UK

Europe is once again in the news as a cause of fear in the financial markets. This time it’s not due to Greece or any of the Club Med countries but more due to the EU economy and the Euro as a whole.

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The value of the euro fell to its lowest level in years this week, hitting $1.19 a 15% fall from May and the lowest level since 2005, In response European stocks fell sharply amid uneasiness about whether the region is on the verge of a new economic and financial crisis.

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When we think of countries rich in energy production we think of the US and particularly Texas with its oil and gas industry. We think of Saudi Arabia and it’s oil, gas and, possibly one day, solar. Maybe we think of Canada and it’s hydroelectric and tar sands, but per capita the richest energy hub has to be Norway.

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Little Norway. In terms of population it has just 5 million people and a landmass of less than 150,000 square miles. Much less than Texas and only about the size of Montana. Yet with massive oil and gas reserves, 256 gigawatts of hydroelectric power production, sustainable forests and the potential for tidal power in its fjords Norwegians pretty much top the pile when it comes to global per capita income and ownership of energy resources.

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With the exception of geothermal energy most forms of renewable electricity generation have an intermittency to their delivery. Even hydro-electric power can fall short in periods of drought or low rain fall as the Chinese can attest to on the Three Gorges dam across the Yangtze River.

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Hydro, though, is generally taken as the dream power source. Usually large, sustainable for long periods of time, non-polluting – apart from the millions of tons of cement used in the construction phase – and, once built, environmentally acceptable. Yet, if the British Government’s Swansea project is successful, tidal power could replace it as the cleanest form of electricity generation.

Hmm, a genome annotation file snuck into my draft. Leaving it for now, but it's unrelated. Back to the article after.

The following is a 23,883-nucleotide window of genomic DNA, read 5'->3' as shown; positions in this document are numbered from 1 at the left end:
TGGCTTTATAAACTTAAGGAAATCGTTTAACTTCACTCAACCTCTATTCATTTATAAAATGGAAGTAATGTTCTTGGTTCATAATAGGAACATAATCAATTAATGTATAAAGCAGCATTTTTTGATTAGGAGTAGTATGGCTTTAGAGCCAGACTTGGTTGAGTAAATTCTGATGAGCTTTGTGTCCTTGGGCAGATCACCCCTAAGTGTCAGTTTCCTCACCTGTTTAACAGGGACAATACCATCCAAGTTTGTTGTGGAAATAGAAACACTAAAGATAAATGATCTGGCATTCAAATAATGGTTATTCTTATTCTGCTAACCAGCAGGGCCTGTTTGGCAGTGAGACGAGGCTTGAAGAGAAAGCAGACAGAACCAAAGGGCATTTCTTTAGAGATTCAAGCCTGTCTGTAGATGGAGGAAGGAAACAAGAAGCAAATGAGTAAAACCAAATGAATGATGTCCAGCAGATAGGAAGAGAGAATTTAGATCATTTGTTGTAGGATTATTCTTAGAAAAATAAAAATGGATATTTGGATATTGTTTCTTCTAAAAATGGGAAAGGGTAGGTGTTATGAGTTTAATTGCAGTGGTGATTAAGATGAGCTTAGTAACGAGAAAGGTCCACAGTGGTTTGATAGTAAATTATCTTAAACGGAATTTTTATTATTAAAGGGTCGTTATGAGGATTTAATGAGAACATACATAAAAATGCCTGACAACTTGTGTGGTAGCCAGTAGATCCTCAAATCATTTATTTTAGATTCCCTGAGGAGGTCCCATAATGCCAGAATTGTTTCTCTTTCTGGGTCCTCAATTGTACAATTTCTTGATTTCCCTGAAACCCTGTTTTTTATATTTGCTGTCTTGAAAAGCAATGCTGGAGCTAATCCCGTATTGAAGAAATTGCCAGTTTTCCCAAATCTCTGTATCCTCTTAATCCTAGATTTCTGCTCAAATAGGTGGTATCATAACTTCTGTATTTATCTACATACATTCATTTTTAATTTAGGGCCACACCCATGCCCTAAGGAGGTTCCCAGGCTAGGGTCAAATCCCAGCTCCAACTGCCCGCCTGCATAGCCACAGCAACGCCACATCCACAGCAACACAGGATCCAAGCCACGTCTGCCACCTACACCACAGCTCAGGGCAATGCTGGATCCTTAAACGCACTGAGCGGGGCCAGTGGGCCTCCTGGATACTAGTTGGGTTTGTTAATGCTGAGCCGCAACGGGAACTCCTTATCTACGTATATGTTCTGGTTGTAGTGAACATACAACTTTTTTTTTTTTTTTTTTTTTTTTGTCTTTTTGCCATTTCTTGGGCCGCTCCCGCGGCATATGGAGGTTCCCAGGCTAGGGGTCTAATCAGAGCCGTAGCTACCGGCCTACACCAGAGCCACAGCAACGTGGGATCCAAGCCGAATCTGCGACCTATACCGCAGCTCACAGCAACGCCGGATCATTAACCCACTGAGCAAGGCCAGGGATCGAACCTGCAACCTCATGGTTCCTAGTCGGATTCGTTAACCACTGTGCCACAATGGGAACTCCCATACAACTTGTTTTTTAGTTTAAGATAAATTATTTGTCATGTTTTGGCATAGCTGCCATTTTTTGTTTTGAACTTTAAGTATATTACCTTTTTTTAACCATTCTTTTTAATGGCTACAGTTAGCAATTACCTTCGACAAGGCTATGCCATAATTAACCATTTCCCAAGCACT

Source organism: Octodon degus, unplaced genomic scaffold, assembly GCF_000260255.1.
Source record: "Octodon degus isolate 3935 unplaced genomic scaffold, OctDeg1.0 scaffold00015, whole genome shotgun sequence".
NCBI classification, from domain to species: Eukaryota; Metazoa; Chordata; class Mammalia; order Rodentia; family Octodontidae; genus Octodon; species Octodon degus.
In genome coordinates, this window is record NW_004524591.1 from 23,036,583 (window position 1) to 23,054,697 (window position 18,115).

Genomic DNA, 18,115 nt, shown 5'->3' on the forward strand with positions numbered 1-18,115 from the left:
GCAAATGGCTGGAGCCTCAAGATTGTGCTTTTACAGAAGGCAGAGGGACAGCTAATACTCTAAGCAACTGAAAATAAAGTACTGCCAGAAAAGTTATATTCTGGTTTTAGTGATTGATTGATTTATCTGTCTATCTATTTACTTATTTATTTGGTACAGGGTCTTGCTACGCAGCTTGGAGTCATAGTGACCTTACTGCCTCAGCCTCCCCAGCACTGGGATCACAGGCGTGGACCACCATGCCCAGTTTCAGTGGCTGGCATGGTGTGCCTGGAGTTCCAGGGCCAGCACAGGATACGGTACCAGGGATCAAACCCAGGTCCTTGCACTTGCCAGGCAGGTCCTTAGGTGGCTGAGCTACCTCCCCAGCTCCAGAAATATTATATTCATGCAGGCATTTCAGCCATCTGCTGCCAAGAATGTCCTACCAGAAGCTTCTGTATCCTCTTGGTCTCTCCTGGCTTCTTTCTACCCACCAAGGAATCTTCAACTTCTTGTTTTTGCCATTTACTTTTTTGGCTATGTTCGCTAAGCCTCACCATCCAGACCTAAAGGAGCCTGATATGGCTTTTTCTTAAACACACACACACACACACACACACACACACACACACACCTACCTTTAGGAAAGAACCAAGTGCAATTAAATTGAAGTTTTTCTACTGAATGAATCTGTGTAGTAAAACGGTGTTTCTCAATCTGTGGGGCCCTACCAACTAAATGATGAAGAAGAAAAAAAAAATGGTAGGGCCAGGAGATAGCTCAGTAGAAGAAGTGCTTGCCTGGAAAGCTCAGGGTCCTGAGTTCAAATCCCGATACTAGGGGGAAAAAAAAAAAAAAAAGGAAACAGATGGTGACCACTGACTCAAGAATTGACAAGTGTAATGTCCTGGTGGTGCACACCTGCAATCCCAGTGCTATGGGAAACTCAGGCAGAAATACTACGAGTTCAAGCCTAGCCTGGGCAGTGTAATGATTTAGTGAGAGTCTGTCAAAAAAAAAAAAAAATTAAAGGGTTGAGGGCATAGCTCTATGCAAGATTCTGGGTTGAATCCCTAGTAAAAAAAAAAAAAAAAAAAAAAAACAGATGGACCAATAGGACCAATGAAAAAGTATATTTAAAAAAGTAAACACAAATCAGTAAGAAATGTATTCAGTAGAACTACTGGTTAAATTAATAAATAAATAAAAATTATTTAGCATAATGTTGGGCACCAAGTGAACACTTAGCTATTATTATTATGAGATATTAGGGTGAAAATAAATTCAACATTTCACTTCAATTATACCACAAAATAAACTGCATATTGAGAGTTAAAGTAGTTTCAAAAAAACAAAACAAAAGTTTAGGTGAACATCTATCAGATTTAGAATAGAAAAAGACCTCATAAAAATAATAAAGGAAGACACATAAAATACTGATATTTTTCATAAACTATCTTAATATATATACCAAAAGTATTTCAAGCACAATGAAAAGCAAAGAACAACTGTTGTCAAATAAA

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Will the UK’s steel production ever come back? That depends on one’s definition of “come back,” but one thing’s for sure: the UK, which accounted for two-thirds of global production during the height of the Industrial Revolution, now only produces a paltry 12 million tons of the 1.6 billion tons of steel made globally. Capacity […]

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Clear out the closet, empty those drawers, pull out the flashlight and rummage around in the garage — the middle classes are apparently being driven to selling the family silver to make ends meet, and for the dealers buying the jewelry and antiques, it’s a nice little earner, in the parlance of London’s East End. […]

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Source: JournalLive Back during the global market meltdown, it seemed as though every single metal producer announced line shutdowns or plant shutdowns. We all knew why, of course – demand had dried up like a raisin in the sun, or so the saying goes. But with manufacturing demand healthy (and still growing according to numerous […]

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Continued from Part One. In another twist to the tale, a report in the FT says GM seems to be at an advanced stage of discussions with France’s Peugeot, also a struggling carmaker with excess capacity, to jointly develop engines, transmission systems and entire vehicles that would be sold under their respective brands. While this […]

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Europe’s car companies could be said to mirror the European economies in the sense that there’s a stark contrast between the haves and have-nots, or between the profitable and the loss-making. Unlike the US, where all carmakers were pulled down post-2008 and some teetered on the edge of bankruptcy while others actually went into Chapter […]

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We have heard many times over the years about metal substitution as a result of rising metal prices — the most classic case is probably plastic water pipes in place of copper — but everyone is likely to have their own example. We have also heard, both in these columns and in the wider press, […]

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The game has changed for the nuclear industry post-Fukushima, at least in the Western world, if not globally. After previous nuclear incidents, there usually was a pause while national bodies reviewed the reasons for the event and upgraded safety standards, but the Fukushima incident seems to be impacting Europe much like Three Mile Island did […]

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